Larry Greteman scrapes ice from the sidewalk in front of Uptown Sporting Goods Monday morning. Many area businesses did not open due to the weather, and Greteman said if conditions became worse during the day, he would close early.
Larry Greteman scrapes ice from the sidewalk in front of Uptown Sporting Goods Monday morning. Many area businesses did not open due to the weather, and Greteman said if conditions became worse during the day, he would close early.

January 16, 2017

Upon waking up Monday morning, western Iowans were greeted with hazardous, icy conditions for the second time in as many weeks.

Winter Storm Jupiter hit the Carroll area around 9 p.m. Sunday and has blanketed the area with a sheet of ice between a quarter- and half-inch thick. All area schools cancelled classes for Monday. There’s also a reasonable chance for school closures on Tuesday if the rain and sleet continue overnight.

The weather is expected to begin clearing on Tuesday.

As of 10:30 a.m. Monday, no power outages in or around Carroll have been reported by MidAmerican Energy, but areas near Des Moines and Omaha were experiencing power loss.

Randy Krauel, Carroll Public Works director, says road crews were prepared and have been working around the clock since Sunday night to keep roads as clear as possible.

“We were aware that something was coming,” Krauel said. “At the end of last week we went ahead and put salt brine on the priority streets and downtown.”

Krauel said crews were out sanding when precipitation began Sunday night.

“It warmed up a bit during the night, so they plowed off what fell,” he said. “Crews worked all night, and they intend to go all night again tonight. We’re working 12-hour shifts right now.”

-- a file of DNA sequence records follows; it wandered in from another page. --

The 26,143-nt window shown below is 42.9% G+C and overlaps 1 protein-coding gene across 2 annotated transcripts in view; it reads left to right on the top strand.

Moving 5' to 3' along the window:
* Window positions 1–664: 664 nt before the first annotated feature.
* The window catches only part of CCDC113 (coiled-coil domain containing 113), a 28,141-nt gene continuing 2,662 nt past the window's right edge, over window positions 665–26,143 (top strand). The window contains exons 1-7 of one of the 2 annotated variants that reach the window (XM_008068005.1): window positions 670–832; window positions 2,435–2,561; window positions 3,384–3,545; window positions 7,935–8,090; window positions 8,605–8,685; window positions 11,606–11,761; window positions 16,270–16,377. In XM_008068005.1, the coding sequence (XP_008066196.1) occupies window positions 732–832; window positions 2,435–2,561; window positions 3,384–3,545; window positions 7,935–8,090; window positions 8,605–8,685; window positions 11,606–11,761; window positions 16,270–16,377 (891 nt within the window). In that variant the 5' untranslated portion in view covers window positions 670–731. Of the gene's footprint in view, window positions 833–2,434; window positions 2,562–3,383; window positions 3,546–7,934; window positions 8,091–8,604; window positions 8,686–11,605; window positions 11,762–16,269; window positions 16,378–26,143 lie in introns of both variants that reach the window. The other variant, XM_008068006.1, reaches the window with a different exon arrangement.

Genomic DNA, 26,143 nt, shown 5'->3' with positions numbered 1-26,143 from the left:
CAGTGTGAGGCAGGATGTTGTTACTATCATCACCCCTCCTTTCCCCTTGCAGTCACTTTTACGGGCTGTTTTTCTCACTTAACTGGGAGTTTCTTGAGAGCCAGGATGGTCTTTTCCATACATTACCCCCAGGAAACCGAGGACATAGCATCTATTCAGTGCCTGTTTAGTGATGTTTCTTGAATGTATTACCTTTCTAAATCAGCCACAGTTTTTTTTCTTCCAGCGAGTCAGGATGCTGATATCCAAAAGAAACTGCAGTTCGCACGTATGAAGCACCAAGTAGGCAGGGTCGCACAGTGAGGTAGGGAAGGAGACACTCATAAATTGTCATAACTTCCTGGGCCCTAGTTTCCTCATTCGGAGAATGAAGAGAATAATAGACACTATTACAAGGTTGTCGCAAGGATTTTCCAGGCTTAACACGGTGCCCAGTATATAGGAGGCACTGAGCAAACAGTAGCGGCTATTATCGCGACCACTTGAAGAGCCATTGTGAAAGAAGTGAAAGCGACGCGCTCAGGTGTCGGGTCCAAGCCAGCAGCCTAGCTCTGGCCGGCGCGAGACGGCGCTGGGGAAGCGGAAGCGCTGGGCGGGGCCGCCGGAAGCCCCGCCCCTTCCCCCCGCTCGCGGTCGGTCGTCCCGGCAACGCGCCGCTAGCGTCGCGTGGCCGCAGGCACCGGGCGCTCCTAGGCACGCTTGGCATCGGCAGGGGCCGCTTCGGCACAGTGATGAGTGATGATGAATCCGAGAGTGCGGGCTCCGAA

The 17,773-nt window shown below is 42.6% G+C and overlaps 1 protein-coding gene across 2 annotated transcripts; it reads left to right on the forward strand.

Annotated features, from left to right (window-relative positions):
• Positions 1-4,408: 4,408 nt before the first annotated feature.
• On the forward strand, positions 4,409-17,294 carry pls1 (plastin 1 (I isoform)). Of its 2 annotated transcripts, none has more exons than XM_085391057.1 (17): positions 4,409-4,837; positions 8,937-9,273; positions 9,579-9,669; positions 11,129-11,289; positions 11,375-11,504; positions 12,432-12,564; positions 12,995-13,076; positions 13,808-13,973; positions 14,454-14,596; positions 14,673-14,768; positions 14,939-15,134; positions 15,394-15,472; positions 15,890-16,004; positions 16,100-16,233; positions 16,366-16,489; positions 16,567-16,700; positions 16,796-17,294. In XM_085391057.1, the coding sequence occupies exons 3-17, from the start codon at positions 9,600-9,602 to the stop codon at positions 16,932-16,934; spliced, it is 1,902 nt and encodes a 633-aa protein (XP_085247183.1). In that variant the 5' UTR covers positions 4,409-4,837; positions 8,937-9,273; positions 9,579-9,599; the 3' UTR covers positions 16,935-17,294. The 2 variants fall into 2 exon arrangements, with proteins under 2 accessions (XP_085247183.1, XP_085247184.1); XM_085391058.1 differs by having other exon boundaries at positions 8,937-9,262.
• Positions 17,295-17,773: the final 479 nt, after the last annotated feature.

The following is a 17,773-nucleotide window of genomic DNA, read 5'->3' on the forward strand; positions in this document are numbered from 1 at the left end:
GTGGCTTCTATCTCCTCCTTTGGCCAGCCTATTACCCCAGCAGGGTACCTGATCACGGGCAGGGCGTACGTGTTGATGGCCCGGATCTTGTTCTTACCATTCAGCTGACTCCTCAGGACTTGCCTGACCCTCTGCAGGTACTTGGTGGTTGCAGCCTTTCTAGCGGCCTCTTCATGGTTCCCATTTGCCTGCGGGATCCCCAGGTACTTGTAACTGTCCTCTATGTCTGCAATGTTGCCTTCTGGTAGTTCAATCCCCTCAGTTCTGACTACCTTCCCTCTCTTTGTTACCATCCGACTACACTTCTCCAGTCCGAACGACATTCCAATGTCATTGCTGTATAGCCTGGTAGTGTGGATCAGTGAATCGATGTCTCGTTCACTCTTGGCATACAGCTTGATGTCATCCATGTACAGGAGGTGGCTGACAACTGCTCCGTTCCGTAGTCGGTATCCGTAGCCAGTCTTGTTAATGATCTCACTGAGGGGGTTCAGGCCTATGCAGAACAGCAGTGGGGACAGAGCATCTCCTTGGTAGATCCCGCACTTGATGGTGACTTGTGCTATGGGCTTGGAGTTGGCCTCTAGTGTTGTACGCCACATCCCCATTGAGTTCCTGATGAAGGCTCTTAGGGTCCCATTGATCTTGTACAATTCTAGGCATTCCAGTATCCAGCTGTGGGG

Krauel also warned against unnecessary or frivolous travel.

“I would reiterate what everyone is saying. If you don’t have to go out, don’t go out,” he said. “The streets are reasonable, but parking lots and sidewalks are extremely slick right now.”

Karent Timm, vice president of patient services at St. Anthony Regional Hospital, supports Krauel’s point by saying the hospital has seen an influx of slip-and-fall injuries since the first ice storm last Tuesday.

“We’ve seen more patients through our emergency room,” she said. “We’re very prepared when we know the weather will be like this. Our staff stay overnight or sleep here during the day so we know they can make it in — plus we always have our managers available for additional backup.”

Timm doesn’t know exactly how many patients have been in because of falls on the ice, but does have advice for anyone who does take a spill.

“If you don’t know for sure whether to come to the emergency room for sure, call your doctor,” she said. “If (the doctor is) not available call us, and we’d be happy to help.”

Anyone seeking advice from staff at St. Anthony Regional Hospital can call (712) 792-3581.